After a failed bone-marrow transplant, Audrey had three weeks to live. Her family took her to Lourdes; they took her to meet the pope, with whom she had an intense private talk. In the end, visitors from all over France knocked on their door asking Audrey to pray for their intentions, which she did in great pain by name one after another.

Audrey died. Her father, who is my daughter Gianna-Marie’s godfather, tells how a priest visited from Mexico. The priest said, “I owe my vocation to a little French girl who prayed for vocations and died of Leukemia.” Jerome said, “You are sitting in her bedroom.”

The cause for Audrey’s canonization was begun in Paris a few years ago. Audrey Stevenson, pray for us.

Austin Ruse

Austin Ruse

Austin Ruse is the President of the New York and Washington, D.C.-based Center for Family & Human Rights (C-Fam), a research institute that focuses exclusively on international social policy. The opinions expressed here are Mr. Ruse’s alone and do not necessarily reflect the policies or positions of C-Fam.

  • Manfred

    Thank you for this excellent piece, Mr. Ruse. It is reassuring to know that we Catholics really do exist in a Communion of Saints.

  • Laurs

    I have goosebumps. How beautiful! I had never really heard Audrey’s story before now. I would be interested to know how you came to know her father, Austin. How has her life changed this family? Thank you for reminding us of the power of a child’s faith and may we always do what we can to foster our faith in our children. Audrey Stevenson, pray for us!

  • jane

    Amazing little girl and I am so sorry for her family that they lost her so young. However: with all due respect it is not healthy for a child that young to be so obsessed with suffering and death. I know it happens but somehow this is just a bit morbid and feels wrong to me.

    Iam saying the faith part was wrong. if it gave her and her family comfort that is wonderful. Bot somehow this leaves a very uneasy feeling in my stomach.

  • Austin Ruse

    She was not obsessed with death but with life in Christ.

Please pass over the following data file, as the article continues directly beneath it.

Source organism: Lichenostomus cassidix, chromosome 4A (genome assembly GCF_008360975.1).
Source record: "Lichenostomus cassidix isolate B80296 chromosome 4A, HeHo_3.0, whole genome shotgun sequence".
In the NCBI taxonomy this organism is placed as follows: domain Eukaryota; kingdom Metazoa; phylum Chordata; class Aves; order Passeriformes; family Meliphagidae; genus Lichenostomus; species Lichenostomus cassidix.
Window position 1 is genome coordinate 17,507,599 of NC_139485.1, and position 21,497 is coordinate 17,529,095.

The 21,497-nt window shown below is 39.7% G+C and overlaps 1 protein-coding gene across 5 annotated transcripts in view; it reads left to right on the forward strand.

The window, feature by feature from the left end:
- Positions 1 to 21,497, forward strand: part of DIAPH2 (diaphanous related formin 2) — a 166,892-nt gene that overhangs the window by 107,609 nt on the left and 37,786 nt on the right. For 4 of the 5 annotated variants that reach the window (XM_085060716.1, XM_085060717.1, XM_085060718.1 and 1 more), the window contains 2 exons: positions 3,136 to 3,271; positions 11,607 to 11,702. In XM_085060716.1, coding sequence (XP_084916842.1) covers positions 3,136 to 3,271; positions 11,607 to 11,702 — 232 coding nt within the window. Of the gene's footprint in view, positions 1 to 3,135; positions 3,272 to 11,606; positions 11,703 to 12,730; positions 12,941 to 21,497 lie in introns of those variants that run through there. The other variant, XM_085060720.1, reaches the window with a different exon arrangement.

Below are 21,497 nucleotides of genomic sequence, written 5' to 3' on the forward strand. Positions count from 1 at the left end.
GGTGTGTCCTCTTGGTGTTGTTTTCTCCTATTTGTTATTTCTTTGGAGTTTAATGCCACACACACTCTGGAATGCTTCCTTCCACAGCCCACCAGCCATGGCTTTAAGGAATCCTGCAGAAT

• Austin Ruse

    You misread the piece. She was not obsessed with death but with life…in Christ.

  • Deacon Ed Peitler

    As we approach the feast of Pentecost, I have only this to respond to Jane: The Holy Spirit proceeds as He wills; all is gift if the Spirit of God dwells in us – even sickness and pain.

  • Layman Tom

    And still, she teaches. Reading of this little girl, whom I’d never heard of, was very humbling and ,while not miraculous, has served to re-order my mind today.

    Thank you Mr. Ruse.

  • Dan Deeny

    Very interesting. Now you must tell us about the other two!

  • DeGaulle

    Wonderful piece. I had tears in my eyes.

    Jane, you underestimate children.

  • Austin Ruse

    My next column in 2 weeks will tell the Margaret Leo story. Two weeks after that Brendan Kelly.

  • debby

    Austin, you did it again. (last week’s post and now this!)
    A wonderful witness to living in Union with the Most Holy Trinity and consecration to our Lady.
    What a privilege it must be to be her own parents and siblings! How them must have come to know, beyond any shadow of human boundaries of “reason and understanding”, that God Who is Love – Love Who suffered, died and Rose Again – came not only in the Person of the Son to redeem, but invites some of us (yes, even one as little as Audrey) to join in His Love that only knows how to give!
    How very obvious to the world that Audrey was another “Christ among us”. Would we have “missed Him” in her had she not lived this suffering servant life?

    i think (although of course i cannot know for sure) that Jane’s comment comes from only the human side of wanting to Understand that which is Mystery. Love is not only to be understood. There are deep places in Love that can only be lived, experienced, and no words, no scientific or philosophical kind of intelligence, no tangible “grasping” can explain that realm- for it is Mystery, a type of Eden, wrapped in early morning haze or dusk’s fog of Trust in God. It is only expressed in living “Fiat.”

    This is not to romanticize suffering. Not by any means. Suffering by itself is not to be “worshiped” or sought after. i believe the Scripture says it will come. So then what? Ah! Isn’t this the very place where Christ comes into the world? In suffering, in poverty, in humility, in lowliness, in the way we would never choose? If all is well and good and easy and fine where is the witness of Redemption and Resurrection for the world?
    To empty oneself of the grasping of “the apple” of deciding what is good and what is evil, to receive what is given in loving obedience, to humble oneself to accept death, even death on a cross….
    it seems to me little Audrey Stevenson lived in her little body Philippians 2:5-17.
    To KNOW that especially through the power of suffering united to the very Heart of Jesus on the Cross and our Lady at the Foot of the Cross, saving, healing, restoring and Resurrection Grace is brought to others! THAT is a Love that cannot be reduced to mere words or opinions or analyzing.